The default settings for terrain following, as shown in Figure 7.
        Figure 7: Defaults

2.2.2 Tolerance

The tolerance value is used to set the threshold that determines if there is a large enough change in reported elevation between adjacent terrain tiles to command a change in flight altitude.

A 15-foot tolerance is recommended for use with PHX. 

2.2.3 Max Climb Rate

The default setting is recommended

2.2.3 Max Descent Rate

The default setting is recommended.

2.3 Best Practices

The best practices for using the terrain following feature.

2.3.1 Planning

When planning a mission with the terrain following feature enabled, do not assume that all terrain elevation and obstacles are accounted for automatically (see Limits section for information on the limits of the terrain following feature).

Trees, power lines, and fences are not accounted for in the terrain elevation database.

Check the backside of hills and tree lines for obstacles that may be hidden from sight.

Plan accordingly and check the area(s) that will be flown over during the mission to ensure there are not obstacles that may interfere with the drone while in flight.

2.3.2 Ground Setup and Area of Operation

Take into consideration where the drone will be set up, launched, and operated from. Varying terrain can cause loss of visual line of sight and reduced or lost communications between the drone and the CommsBox. For example, the drone may fly over the back side of a hill where it cannot be seen.

Set up the area of operation in a location that gives the most consistent line of sight for visual observation and communications signal. This location is often an area at the highest terrain elevation, such as the top of a hill.

2.3.3 In-Flight Operation

Always maintain visual line of sight. Ensure the drone is ascending and descending as expected.

Deviation from nominal flight may be grounds for using emergency procedures to land the drone or terminate flight. Prioritize the safety of the operator and others in the surrounding areas.

2.3.4 Landing

The landing portion of the flight plan does not use terrain elevation data during execution. Always plan the landing on a flat stretch of ground. Never land into the face of a hill. Landing on the back side of hill may cause the drone to overshoot the planned landing zone.


2.4 Using a Terrain Following Enabled Mission Plan

A description of using a mission with the terrain following feature enabled.

2.4.1 Uploading the Mission to the Drone

Press Upload Required at the top of the screen to send the mission to the drone, as shown in Figure 8.

Figure 8: Upload Required

Because the terrain following feature adds waypoints to the mission plan, the mission may take longer to upload the drone.

Once the mission is uploaded to the drone, the waypoints will appear on the fly screen.

2.4.2 The Terrain Bar

The mission planning screen shows how the terrain data and flight altitude vary during the mission using the terrain bar at the bottom of the screen. The black rectangles represent the reported terrain elevation variation, and the orange circles represent the planned aircraft flight altitude at each waypoint. When the terrain following feature is enabled the orange circles will include altitude variation, as shown in Figure 9.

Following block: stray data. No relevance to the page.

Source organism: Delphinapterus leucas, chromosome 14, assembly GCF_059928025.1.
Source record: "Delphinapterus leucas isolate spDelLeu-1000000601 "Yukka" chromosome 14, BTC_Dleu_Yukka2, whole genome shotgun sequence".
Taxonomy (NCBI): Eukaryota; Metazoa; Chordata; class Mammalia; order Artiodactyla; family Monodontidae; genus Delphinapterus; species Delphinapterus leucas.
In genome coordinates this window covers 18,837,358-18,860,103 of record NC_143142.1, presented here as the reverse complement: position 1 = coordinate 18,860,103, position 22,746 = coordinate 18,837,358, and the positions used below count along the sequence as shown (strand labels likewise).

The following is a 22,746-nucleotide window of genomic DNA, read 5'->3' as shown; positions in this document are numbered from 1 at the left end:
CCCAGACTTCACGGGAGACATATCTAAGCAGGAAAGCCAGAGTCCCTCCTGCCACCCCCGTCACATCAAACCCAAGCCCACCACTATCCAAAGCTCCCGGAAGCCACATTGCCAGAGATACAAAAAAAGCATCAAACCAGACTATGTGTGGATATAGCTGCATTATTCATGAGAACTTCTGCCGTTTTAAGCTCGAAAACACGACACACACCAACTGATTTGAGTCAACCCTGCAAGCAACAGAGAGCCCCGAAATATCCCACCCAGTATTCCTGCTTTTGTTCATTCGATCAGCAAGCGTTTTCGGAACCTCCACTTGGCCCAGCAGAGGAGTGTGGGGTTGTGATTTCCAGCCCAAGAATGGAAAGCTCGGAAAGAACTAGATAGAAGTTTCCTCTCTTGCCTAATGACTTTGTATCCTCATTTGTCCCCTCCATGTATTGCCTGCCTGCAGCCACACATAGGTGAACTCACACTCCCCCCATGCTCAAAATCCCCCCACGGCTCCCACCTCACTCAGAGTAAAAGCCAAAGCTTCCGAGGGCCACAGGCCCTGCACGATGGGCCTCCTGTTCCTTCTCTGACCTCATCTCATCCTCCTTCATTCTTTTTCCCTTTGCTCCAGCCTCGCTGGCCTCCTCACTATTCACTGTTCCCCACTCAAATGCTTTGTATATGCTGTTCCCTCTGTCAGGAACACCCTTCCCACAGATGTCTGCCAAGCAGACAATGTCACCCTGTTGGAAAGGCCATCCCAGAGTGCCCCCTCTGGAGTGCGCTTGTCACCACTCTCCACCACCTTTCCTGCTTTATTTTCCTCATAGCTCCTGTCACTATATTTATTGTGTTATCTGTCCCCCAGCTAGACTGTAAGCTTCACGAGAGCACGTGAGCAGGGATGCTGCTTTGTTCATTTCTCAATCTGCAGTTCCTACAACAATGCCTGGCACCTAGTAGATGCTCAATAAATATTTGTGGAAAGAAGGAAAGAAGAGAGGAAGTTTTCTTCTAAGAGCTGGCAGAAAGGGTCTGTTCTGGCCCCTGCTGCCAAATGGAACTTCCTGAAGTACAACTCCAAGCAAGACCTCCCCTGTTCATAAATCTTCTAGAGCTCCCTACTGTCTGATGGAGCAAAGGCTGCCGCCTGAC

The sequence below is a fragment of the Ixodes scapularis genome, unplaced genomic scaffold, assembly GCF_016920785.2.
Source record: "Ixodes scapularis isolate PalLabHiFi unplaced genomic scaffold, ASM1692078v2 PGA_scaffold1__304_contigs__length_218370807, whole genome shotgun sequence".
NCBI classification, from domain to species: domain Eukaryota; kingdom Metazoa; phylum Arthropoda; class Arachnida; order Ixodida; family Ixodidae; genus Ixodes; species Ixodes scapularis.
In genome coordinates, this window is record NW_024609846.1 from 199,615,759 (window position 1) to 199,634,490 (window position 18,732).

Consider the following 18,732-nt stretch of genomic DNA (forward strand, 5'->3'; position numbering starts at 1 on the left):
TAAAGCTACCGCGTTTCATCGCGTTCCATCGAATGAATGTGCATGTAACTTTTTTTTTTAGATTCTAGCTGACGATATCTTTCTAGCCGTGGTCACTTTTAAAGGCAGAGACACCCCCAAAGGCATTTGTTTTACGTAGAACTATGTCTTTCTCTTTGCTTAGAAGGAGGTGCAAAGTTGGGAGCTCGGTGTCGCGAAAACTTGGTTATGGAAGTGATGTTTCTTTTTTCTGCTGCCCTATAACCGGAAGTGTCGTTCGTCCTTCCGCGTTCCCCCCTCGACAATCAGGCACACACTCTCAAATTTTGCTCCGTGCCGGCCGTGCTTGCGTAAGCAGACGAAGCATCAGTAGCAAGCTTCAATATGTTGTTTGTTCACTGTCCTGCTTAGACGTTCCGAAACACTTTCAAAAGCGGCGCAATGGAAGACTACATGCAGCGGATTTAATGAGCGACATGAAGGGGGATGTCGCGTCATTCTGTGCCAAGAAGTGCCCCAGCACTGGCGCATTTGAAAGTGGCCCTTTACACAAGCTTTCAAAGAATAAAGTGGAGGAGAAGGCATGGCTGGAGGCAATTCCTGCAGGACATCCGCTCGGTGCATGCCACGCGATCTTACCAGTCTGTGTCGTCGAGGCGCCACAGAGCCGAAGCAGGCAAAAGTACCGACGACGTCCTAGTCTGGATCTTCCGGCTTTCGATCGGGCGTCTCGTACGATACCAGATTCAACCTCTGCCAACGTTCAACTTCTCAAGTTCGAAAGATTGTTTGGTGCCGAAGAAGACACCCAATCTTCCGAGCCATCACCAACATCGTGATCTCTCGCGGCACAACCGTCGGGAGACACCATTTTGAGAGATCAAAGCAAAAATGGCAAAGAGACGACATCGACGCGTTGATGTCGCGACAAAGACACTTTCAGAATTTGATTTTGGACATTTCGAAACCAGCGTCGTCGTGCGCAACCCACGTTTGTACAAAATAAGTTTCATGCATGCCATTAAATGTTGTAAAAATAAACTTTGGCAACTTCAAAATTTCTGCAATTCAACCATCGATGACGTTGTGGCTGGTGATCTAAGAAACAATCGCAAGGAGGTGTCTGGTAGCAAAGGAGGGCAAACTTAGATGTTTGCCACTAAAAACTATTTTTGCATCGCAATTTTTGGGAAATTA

Figure 9: Orange Dots Terrain Bar with Terrain Following Disabled 

To see the terrain elevation variation the mission must be downloaded from the autopilot after it has been uploaded, as shown in Figure 10.

Figure 10: Download

This converts the mission items into individual waypoints, allowing the user to see the terrain elevation and flight altitude at each waypoint, as shown in Figure 11.

Figure 11: Waypoints Terrain Bar with Terrain Following Enabled

Sometimes all the waypoints cannot be shown at once. Grab anywhere inside of the terrain bar and scroll to the right or left as needed to see all the terrain and waypoint information., as shown in Figure 12.

Figure 12: Scrollbar

Note: It is important to check that the orange circle that represents flight altitude never intersects or goes below the black rectangle that represents the reported terrain elevation. CHECK ALL POINTS FOR THIS BEFORE EVERY MISSION.

Negative terrain interaction may cause the aircraft to impact with the ground, as shown in Figure 13.

Figure 13: Impact

When this occurs and the mission is uploaded, the mission checker may report a warning stating that a waypoint is below the home point altitude, as shown in Figure 14.


Figure 14: Warning

Manually checking for negative terrain interaction needs to be done even if no warning message appears.

This warning can also be present when operating from the top of a large elevation change. For example, if you plan to set up and launch the drone from on top of a hill then survey over a field below the hill. If the flight altitude over the field is lower than the elevation of the field, then the warning will be sent by the mission checker, as shown in Figure 15.


Figure 15: Warning

2.5 Offline Maps

A description of the use of offline maps and terrain elevation data.

2.5.1 Downloading Terrain Elevation Data

Use the offline maps feature as described in the Sentera PHX User Guide to prepare to download map tiles with terrain elevation data. Offline Map Download Menu with Fetch Elevation Data Enabled   

Once the map download settings have been chosen, select Fetch elevation data option in the download menu, as shown in Figure 16.
         Figure 16: Fetch elevation data

Verify that all map and elevation tiles have been downloaded in the offline maps screen. Offline Map Download Verification

Figure 17 displays example of map and elevation tiles that have successfully downloaded.
            Figure 17: Elevation Tiles

3 Glossary

Definitions of used terms.

Above Mean Sea Level
Above Ground Level
Ground Sample Distance

4 Support

Need Support? Email us at or call us 844-736-8372.

5 Revision History

This table list the revision history.


Release No.


Revision Description

Rev -

May 3, 2021

Initial document.